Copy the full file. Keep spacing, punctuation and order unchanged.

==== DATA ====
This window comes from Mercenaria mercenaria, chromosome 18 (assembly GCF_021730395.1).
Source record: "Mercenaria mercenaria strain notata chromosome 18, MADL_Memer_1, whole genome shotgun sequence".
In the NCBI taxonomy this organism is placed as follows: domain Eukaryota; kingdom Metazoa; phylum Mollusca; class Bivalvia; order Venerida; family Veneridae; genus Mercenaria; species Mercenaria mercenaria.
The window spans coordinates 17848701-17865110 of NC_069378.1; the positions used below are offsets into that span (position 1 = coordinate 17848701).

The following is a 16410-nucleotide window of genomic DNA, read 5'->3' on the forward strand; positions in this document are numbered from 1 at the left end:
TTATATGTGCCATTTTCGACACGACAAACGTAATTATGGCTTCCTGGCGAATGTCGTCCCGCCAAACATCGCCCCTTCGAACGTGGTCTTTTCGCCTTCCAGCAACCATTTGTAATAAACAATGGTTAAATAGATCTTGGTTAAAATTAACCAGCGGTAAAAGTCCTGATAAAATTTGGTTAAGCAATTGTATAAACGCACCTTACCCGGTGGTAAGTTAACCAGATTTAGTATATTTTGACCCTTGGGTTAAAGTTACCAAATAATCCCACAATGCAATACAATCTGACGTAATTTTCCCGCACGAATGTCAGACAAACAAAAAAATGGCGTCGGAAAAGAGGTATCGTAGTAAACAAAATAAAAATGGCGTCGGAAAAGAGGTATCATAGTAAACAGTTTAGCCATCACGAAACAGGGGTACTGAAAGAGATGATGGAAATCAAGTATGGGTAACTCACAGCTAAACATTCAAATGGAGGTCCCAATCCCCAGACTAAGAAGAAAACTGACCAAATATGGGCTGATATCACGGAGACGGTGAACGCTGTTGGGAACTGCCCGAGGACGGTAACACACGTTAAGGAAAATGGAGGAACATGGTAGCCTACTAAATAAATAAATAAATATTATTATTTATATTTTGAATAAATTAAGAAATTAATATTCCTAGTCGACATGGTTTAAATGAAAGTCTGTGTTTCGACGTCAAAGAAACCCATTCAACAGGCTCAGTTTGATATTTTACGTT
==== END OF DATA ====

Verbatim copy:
This window comes from Mercenaria mercenaria, chromosome 18 (assembly GCF_021730395.1).
Source record: "Mercenaria mercenaria strain notata chromosome 18, MADL_Memer_1, whole genome shotgun sequence".
In the NCBI taxonomy this organism is placed as follows: domain Eukaryota; kingdom Metazoa; phylum Mollusca; class Bivalvia; order Venerida; family Veneridae; genus Mercenaria; species Mercenaria mercenaria.
The window spans coordinates 17848701-17865110 of NC_069378.1; the positions used below are offsets into that span (position 1 = coordinate 17848701).

The following is a 16410-nucleotide window of genomic DNA, read 5'->3' on the forward strand; positions in this document are numbered from 1 at the left end:
TTATATGTGCCATTTTCGACACGACAAACGTAATTATGGCTTCCTGGCGAATGTCGTCCCGCCAAACATCGCCCCTTCGAACGTGGTCTTTTCGCCTTCCAGCAACCATTTGTAATAAACAATGGTTAAATAGATCTTGGTTAAAATTAACCAGCGGTAAAAGTCCTGATAAAATTTGGTTAAGCAATTGTATAAACGCACCTTACCCGGTGGTAAGTTAACCAGATTTAGTATATTTTGACCCTTGGGTTAAAGTTACCAAATAATCCCACAATGCAATACAATCTGACGTAATTTTCCCGCACGAATGTCAGACAAACAAAAAAATGGCGTCGGAAAAGAGGTATCGTAGTAAACAAAATAAAAATGGCGTCGGAAAAGAGGTATCATAGTAAACAGTTTAGCCATCACGAAACAGGGGTACTGAAAGAGATGATGGAAATCAAGTATGGGTAACTCACAGCTAAACATTCAAATGGAGGTCCCAATCCCCAGACTAAGAAGAAAACTGACCAAATATGGGCTGATATCACGGAGACGGTGAACGCTGTTGGGAACTGCCCGAGGACGGTAACACACGTTAAGGAAAATGGAGGAACATGGTAGCCTACTAAATAAATAAATAAATATTATTATTTATATTTTGAATAAATTAAGAAATTAATATTCCTAGTCGACATGGTTTAAATGAAAGTCTGTGTTTCGACGTCAAAGAAACCCATTCAACAGGCTCAGTTTGATATTTTACGTT